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30 Days of Thomas Jefferson on Wine – Day 1

“No nation is drunken where wine is cheap, and none sober where the dearness of wine substitutes ardent spirits as the common beverage” ~ Thomas Jefferson

Today marks day 1 of the ’30 Days of Jefferson on Wine’ series here at Drink What You Like.  This begins an exciting educational journey intended to explore and share the wine experiences of Thomas Jefferson, The Great Enigma.

I should note that I am by no means a Jefferson scholar, and this 30-day series could not possibly provide complete coverage of Jefferson’s full range of wine experiences and exhaustive notes on the subject.  I’ll leave the in-depth analysis and reporting to historians and authors who have spent many years of their lives studying the amazing life of our nations first oenophile.

Also of note – the events of Jefferson’s political and personal life not directly related to wine are outside the scope of this series (although they intersect throughout his life).

As part of this series over the next 29 days, I will present and explore a broad range of topics related to Jefferson and wine.  Some topics will be explored in great detail, while others will receive just a cursory introduction.  A few of these topics include:

  • Jefferson’s first wine of record
  • Misconceptions of wine at Monticello
  • Trials and tribulations of growing grapes in early Virginia
  • Jefferson’s favorite wines – evolution of his tastes
  • Jefferson’s table drink – beer and cider
  • Wine influence on other Founding Fathers
  • The curious Philip Mazzei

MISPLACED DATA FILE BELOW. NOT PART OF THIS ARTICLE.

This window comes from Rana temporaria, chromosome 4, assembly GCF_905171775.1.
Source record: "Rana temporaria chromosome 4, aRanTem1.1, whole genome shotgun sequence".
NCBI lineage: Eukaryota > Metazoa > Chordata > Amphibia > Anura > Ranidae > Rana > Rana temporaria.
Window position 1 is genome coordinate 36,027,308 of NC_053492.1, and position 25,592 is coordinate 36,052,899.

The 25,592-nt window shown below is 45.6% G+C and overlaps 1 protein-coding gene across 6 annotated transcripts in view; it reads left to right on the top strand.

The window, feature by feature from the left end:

• The Monticello Wine Company formed by Jefferson, Washington and Mazzei
  • A detailed look at Jefferson’s five years in Paris (1784–1789)
  • Time in Champagne (Eperney), Italy and Germany
  • Wine and the Presidential years
  • Champagne Diplomacy
  • Modern day Jefferson wine and the Billionaire’s Vinegar
  • … and other Jefferson wine facts

Much of the information presented in this series comes from the following books, films, and meetings:

Although the intent of this series is not to provide a high school American History refresher, I feel it’s important to begin by highlighted a few of Jefferson’s notable milestones and facts to level-set everyone:

  • Thomas Jefferson, 1743 – 1826
  • Principal author of the Declaration of Independence
  • Thomas Jefferson died on the 50th anniversary of the adoption of the Declaration of Independence
  • Member of Congress
  • Governor of Virginia, 1779–1781
  • US Minister to France, 1785–1789
  • Secretary of State under George Washington, 1790–1793
  • Second Vice-President of the United States, 1797–1801
  • Third President of the United States, 1801–1809
  • Most notable oenophile of the revolutionary period
  • Founder of the University of Virginia (only university founded by a U.S. President)
  • Jefferson’s portrait appears on the US nickel, Presidential $1 coin, and on the $2 bill
  • Architect, inventor, lawyer, musician, among other things

Jefferson was a complex man with a curiosity that seemed to span an infinite number of subjects.  Given his wide range of interests, it’s amazing he was able to devote so much time to the study of wine.  Jefferson kept meticulous records of his wine purchases, contents of his cellar and thoughts on wine that provided a remarkable account of how his wine tastes evolved throughout his life.  His notes and wine preferences are curiously modern.

In his early years, Jefferson’s collection consisted primarily of Madeira, Port and Claret, whereas he favored the wines of Champagne, Bordeaux and Burgundy as he matured and ‘experienced’ the world, beginning with his appointment in France. In his later years, Jefferson’s cellar reflected his modest economic condition.

French wine bottle seals and placard at Monticello. (photo taken August 14, 2010)

A major focus of this series will be to explore how Jefferson’s tastes evolved throughout his amazing life… I hope you will join me for the next 29 days!

Tomorrow – Day 2:  Jefferson’s first wine of record…

Monticello (August 2010)

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